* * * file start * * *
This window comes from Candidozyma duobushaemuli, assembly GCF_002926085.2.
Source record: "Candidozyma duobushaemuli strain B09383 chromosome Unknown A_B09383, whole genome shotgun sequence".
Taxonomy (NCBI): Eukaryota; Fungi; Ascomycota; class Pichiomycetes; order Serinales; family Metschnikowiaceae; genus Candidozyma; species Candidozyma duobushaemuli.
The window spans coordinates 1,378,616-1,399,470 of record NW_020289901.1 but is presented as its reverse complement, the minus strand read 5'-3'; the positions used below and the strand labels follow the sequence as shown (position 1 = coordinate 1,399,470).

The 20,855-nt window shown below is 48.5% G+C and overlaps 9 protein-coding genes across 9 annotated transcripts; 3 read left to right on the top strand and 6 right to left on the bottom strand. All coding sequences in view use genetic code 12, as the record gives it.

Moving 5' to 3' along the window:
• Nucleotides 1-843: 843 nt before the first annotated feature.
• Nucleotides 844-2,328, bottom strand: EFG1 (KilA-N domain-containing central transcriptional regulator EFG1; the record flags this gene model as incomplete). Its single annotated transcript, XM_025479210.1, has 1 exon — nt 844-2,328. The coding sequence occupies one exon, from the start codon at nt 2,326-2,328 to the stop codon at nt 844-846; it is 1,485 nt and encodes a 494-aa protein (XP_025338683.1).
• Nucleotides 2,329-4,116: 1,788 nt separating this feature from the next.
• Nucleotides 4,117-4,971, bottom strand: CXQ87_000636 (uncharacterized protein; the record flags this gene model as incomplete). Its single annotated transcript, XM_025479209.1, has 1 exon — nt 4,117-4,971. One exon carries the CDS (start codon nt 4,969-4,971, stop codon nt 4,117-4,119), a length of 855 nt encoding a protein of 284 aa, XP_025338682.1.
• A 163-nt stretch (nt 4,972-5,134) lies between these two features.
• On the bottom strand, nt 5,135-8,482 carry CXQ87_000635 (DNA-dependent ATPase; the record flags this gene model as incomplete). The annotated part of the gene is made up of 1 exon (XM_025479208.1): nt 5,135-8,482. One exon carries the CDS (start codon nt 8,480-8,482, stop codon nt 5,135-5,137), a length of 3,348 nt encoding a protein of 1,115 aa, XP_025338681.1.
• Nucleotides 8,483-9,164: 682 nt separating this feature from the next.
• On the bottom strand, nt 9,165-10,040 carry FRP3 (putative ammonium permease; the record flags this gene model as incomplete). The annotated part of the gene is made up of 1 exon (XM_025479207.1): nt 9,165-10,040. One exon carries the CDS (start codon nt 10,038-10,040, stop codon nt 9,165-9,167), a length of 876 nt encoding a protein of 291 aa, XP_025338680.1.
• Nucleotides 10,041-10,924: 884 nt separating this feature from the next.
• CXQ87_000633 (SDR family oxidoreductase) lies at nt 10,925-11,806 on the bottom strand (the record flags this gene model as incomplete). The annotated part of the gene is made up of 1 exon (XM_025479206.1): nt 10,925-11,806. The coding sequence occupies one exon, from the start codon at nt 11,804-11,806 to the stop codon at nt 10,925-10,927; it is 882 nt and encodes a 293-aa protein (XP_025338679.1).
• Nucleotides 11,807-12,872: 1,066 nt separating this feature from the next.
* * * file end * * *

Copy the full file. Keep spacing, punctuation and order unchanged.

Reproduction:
This window comes from Candidozyma duobushaemuli, assembly GCF_002926085.2.
Source record: "Candidozyma duobushaemuli strain B09383 chromosome Unknown A_B09383, whole genome shotgun sequence".
Taxonomy (NCBI): Eukaryota; Fungi; Ascomycota; class Pichiomycetes; order Serinales; family Metschnikowiaceae; genus Candidozyma; species Candidozyma duobushaemuli.
The window spans coordinates 1,378,616-1,399,470 of record NW_020289901.1 but is presented as its reverse complement, the minus strand read 5'-3'; the positions used below and the strand labels follow the sequence as shown (position 1 = coordinate 1,399,470).

The 20,855-nt window shown below is 48.5% G+C and overlaps 9 protein-coding genes across 9 annotated transcripts; 3 read left to right on the top strand and 6 right to left on the bottom strand. All coding sequences in view use genetic code 12, as the record gives it.

Moving 5' to 3' along the window:
• Nucleotides 1-843: 843 nt before the first annotated feature.
• Nucleotides 844-2,328, bottom strand: EFG1 (KilA-N domain-containing central transcriptional regulator EFG1; the record flags this gene model as incomplete). Its single annotated transcript, XM_025479210.1, has 1 exon — nt 844-2,328. The coding sequence occupies one exon, from the start codon at nt 2,326-2,328 to the stop codon at nt 844-846; it is 1,485 nt and encodes a 494-aa protein (XP_025338683.1).
• Nucleotides 2,329-4,116: 1,788 nt separating this feature from the next.
• Nucleotides 4,117-4,971, bottom strand: CXQ87_000636 (uncharacterized protein; the record flags this gene model as incomplete). Its single annotated transcript, XM_025479209.1, has 1 exon — nt 4,117-4,971. One exon carries the CDS (start codon nt 4,969-4,971, stop codon nt 4,117-4,119), a length of 855 nt encoding a protein of 284 aa, XP_025338682.1.
• A 163-nt stretch (nt 4,972-5,134) lies between these two features.
• On the bottom strand, nt 5,135-8,482 carry CXQ87_000635 (DNA-dependent ATPase; the record flags this gene model as incomplete). The annotated part of the gene is made up of 1 exon (XM_025479208.1): nt 5,135-8,482. One exon carries the CDS (start codon nt 8,480-8,482, stop codon nt 5,135-5,137), a length of 3,348 nt encoding a protein of 1,115 aa, XP_025338681.1.
• Nucleotides 8,483-9,164: 682 nt separating this feature from the next.
• On the bottom strand, nt 9,165-10,040 carry FRP3 (putative ammonium permease; the record flags this gene model as incomplete). The annotated part of the gene is made up of 1 exon (XM_025479207.1): nt 9,165-10,040. One exon carries the CDS (start codon nt 10,038-10,040, stop codon nt 9,165-9,167), a length of 876 nt encoding a protein of 291 aa, XP_025338680.1.
• Nucleotides 10,041-10,924: 884 nt separating this feature from the next.
• CXQ87_000633 (SDR family oxidoreductase) lies at nt 10,925-11,806 on the bottom strand (the record flags this gene model as incomplete). The annotated part of the gene is made up of 1 exon (XM_025479206.1): nt 10,925-11,806. The coding sequence occupies one exon, from the start codon at nt 11,804-11,806 to the stop codon at nt 10,925-10,927; it is 882 nt and encodes a 293-aa protein (XP_025338679.1).
• Nucleotides 11,807-12,872: 1,066 nt separating this feature from the next.